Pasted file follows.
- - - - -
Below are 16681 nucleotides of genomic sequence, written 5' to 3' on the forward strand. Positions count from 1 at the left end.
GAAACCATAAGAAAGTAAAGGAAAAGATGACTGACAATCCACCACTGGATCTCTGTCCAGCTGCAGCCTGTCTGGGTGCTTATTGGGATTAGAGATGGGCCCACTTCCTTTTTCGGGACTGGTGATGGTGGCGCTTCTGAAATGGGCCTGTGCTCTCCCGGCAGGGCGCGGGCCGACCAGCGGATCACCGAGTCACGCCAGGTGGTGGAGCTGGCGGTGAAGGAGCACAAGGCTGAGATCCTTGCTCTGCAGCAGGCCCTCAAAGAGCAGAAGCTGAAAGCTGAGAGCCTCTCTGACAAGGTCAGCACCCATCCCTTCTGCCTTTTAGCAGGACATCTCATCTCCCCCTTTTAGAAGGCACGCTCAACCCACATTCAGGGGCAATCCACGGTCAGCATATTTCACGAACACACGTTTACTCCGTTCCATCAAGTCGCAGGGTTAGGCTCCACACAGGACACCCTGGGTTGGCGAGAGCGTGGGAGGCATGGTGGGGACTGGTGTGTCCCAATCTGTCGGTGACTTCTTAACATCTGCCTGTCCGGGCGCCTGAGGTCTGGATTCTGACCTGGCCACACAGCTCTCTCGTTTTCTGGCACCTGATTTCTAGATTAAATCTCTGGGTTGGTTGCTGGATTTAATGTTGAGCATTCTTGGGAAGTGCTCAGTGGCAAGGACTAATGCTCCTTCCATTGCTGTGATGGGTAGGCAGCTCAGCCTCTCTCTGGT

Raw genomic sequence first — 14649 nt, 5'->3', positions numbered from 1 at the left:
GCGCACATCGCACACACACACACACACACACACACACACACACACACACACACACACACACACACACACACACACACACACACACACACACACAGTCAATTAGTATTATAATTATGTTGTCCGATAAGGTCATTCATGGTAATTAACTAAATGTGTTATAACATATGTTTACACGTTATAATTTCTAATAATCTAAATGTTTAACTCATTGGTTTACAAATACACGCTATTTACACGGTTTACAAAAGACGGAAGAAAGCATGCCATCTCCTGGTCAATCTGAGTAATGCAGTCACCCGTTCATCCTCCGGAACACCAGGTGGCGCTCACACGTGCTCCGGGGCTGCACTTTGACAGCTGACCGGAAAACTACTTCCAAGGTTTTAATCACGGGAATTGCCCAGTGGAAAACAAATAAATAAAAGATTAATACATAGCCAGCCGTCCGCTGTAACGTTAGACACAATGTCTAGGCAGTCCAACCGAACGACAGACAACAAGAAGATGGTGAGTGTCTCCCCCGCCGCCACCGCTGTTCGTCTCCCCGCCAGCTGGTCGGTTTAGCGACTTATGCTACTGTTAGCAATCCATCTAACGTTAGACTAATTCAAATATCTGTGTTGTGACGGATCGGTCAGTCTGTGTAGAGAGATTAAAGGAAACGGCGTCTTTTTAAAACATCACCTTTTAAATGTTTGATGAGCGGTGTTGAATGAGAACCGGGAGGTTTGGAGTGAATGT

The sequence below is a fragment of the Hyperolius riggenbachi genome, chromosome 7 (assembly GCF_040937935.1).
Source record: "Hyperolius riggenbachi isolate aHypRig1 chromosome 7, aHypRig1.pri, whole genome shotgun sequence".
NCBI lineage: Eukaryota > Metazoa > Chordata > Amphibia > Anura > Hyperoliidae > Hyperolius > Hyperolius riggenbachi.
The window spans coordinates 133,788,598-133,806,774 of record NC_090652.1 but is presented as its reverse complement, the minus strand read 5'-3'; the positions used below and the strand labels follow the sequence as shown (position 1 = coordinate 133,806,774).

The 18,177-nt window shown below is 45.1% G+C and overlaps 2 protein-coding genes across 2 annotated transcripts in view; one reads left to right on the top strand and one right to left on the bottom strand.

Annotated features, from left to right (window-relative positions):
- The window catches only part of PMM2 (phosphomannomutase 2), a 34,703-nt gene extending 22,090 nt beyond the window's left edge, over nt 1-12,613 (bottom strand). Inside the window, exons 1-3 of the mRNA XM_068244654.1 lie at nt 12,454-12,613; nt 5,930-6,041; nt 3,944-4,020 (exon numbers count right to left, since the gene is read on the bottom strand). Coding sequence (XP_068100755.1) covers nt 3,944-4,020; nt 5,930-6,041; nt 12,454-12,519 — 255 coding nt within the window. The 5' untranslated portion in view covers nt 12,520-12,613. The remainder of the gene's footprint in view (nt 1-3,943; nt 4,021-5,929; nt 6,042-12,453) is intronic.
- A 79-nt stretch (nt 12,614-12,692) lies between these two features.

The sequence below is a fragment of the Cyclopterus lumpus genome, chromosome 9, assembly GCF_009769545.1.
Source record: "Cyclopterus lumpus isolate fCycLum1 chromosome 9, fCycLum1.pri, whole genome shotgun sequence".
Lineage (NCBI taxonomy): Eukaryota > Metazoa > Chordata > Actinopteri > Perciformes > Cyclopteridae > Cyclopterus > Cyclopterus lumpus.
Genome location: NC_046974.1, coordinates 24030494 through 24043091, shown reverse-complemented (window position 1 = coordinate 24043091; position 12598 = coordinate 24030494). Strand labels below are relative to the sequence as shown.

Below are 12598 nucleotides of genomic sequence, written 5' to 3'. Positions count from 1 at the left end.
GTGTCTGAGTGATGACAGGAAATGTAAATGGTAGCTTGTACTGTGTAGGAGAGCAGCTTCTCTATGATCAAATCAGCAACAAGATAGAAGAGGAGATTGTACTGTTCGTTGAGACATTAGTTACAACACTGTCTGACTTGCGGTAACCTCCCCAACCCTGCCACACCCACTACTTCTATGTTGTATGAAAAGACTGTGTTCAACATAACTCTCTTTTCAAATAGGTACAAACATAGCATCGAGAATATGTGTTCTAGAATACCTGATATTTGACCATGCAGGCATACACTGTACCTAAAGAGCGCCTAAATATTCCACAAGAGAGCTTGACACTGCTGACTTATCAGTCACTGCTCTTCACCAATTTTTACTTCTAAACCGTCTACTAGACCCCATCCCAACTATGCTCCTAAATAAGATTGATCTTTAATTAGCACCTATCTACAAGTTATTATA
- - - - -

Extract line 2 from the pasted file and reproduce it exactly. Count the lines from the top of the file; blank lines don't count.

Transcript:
GAAACCATAAGAAAGTAAAGGAAAAGATGACTGACAATCCACCACTGGATCTCTGTCCAGCTGCAGCCTGTCTGGGTGCTTATTGGGATTAGAGATGGGCCCACTTCCTTTTTCGGGACTGGTGATGGTGGCGCTTCTGAAATGGGCCTGTGCTCTCCCGGCAGGGCGCGGGCCGACCAGCGGATCACCGAGTCACGCCAGGTGGTGGAGCTGGCGGTGAAGGAGCACAAGGCTGAGATCCTTGCTCTGCAGCAGGCCCTCAAAGAGCAGAAGCTGAAAGCTGAGAGCCTCTCTGACAAGGTCAGCACCCATCCCTTCTGCCTTTTAGCAGGACATCTCATCTCCCCCTTTTAGAAGGCACGCTCAACCCACATTCAGGGGCAATCCACGGTCAGCATATTTCACGAACACACGTTTACTCCGTTCCATCAAGTCGCAGGGTTAGGCTCCACACAGGACACCCTGGGTTGGCGAGAGCGTGGGAGGCATGGTGGGGACTGGTGTGTCCCAATCTGTCGGTGACTTCTTAACATCTGCCTGTCCGGGCGCCTGAGGTCTGGATTCTGACCTGGCCACACAGCTCTCTCGTTTTCTGGCACCTGATTTCTAGATTAAATCTCTGGGTTGGTTGCTGGATTTAATGTTGAGCATTCTTGGGAAGTGCTCAGTGGCAAGGACTAATGCTCCTTCCATTGCTGTGATGGGTAGGCAGCTCAGCCTCTCTCTGGT